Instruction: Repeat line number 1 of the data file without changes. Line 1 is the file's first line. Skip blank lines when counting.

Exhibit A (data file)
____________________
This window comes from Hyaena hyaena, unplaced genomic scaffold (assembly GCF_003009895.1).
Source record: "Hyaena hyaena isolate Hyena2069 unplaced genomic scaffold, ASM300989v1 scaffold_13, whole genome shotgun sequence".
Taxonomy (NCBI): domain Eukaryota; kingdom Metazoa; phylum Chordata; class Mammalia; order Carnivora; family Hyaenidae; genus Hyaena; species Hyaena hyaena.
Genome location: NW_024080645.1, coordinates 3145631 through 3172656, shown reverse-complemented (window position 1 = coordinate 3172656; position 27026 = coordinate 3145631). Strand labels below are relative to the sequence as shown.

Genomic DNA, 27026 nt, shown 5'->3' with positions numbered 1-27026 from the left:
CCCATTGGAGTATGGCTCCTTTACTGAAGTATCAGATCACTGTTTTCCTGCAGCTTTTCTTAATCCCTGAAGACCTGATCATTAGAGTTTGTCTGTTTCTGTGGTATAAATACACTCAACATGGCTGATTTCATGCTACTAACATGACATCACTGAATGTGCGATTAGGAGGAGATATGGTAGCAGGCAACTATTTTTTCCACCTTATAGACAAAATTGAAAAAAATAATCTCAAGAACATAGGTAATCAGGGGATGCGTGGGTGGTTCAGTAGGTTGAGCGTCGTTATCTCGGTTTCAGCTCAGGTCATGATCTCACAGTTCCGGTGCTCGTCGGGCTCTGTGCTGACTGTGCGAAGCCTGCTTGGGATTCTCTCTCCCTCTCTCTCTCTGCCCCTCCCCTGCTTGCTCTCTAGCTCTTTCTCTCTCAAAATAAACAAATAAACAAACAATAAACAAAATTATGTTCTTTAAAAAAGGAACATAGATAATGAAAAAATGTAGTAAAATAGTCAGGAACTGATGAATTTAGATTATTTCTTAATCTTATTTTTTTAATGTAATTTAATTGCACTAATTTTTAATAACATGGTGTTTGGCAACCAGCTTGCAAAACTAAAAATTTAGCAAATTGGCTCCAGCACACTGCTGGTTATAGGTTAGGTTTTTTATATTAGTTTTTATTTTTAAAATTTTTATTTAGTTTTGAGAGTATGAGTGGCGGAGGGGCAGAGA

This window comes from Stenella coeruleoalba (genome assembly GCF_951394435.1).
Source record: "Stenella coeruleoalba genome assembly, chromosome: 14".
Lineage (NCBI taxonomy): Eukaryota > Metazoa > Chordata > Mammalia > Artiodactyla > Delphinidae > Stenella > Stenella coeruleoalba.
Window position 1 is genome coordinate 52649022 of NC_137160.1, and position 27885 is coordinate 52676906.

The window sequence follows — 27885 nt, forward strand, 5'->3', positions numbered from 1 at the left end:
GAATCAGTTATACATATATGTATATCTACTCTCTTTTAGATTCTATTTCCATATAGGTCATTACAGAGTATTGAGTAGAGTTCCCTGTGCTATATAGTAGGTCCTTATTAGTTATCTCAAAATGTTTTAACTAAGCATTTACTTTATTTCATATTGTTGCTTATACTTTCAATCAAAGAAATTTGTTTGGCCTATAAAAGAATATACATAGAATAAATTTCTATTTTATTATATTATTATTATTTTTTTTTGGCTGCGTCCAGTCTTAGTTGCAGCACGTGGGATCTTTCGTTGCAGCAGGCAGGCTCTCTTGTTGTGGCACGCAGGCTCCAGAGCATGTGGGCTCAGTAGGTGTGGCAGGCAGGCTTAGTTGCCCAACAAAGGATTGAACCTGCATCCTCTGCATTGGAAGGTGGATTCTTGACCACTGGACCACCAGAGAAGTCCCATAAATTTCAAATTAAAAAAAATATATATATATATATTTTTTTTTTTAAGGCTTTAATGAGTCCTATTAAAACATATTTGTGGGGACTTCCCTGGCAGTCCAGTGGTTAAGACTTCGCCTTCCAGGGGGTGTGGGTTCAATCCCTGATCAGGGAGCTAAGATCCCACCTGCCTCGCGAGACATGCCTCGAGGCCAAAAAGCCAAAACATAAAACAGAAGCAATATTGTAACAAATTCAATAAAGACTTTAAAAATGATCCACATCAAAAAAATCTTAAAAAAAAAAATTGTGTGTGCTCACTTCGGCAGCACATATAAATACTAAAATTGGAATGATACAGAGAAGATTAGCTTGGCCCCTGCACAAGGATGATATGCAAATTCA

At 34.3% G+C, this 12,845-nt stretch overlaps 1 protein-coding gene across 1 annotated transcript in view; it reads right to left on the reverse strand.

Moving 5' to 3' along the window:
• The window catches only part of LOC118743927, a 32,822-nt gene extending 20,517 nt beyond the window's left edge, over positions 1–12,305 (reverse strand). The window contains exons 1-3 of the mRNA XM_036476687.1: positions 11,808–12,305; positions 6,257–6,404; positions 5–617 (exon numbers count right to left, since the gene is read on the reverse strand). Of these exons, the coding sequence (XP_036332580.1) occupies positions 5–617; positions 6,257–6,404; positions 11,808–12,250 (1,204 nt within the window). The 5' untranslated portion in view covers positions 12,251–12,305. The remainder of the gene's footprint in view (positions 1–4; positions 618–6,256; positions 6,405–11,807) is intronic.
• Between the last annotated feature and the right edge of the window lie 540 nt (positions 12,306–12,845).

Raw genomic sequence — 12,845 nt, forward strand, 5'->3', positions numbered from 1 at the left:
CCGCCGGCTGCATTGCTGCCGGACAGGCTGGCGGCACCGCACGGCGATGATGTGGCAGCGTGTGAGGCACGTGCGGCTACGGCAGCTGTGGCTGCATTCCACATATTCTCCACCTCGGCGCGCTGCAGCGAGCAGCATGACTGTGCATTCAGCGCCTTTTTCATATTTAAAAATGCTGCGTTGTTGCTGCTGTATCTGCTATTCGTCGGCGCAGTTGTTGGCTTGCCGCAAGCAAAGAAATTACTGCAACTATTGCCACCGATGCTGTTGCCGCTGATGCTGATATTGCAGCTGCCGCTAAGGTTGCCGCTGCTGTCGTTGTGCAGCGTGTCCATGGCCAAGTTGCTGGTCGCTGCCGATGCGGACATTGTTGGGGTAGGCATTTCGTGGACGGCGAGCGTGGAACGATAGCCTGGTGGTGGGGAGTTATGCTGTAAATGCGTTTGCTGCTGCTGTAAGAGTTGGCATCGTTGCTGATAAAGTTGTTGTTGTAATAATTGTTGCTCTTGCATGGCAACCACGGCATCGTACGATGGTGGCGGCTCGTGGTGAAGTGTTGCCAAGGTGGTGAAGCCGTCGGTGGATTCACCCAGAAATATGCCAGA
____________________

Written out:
This window comes from Hyaena hyaena, unplaced genomic scaffold (assembly GCF_003009895.1).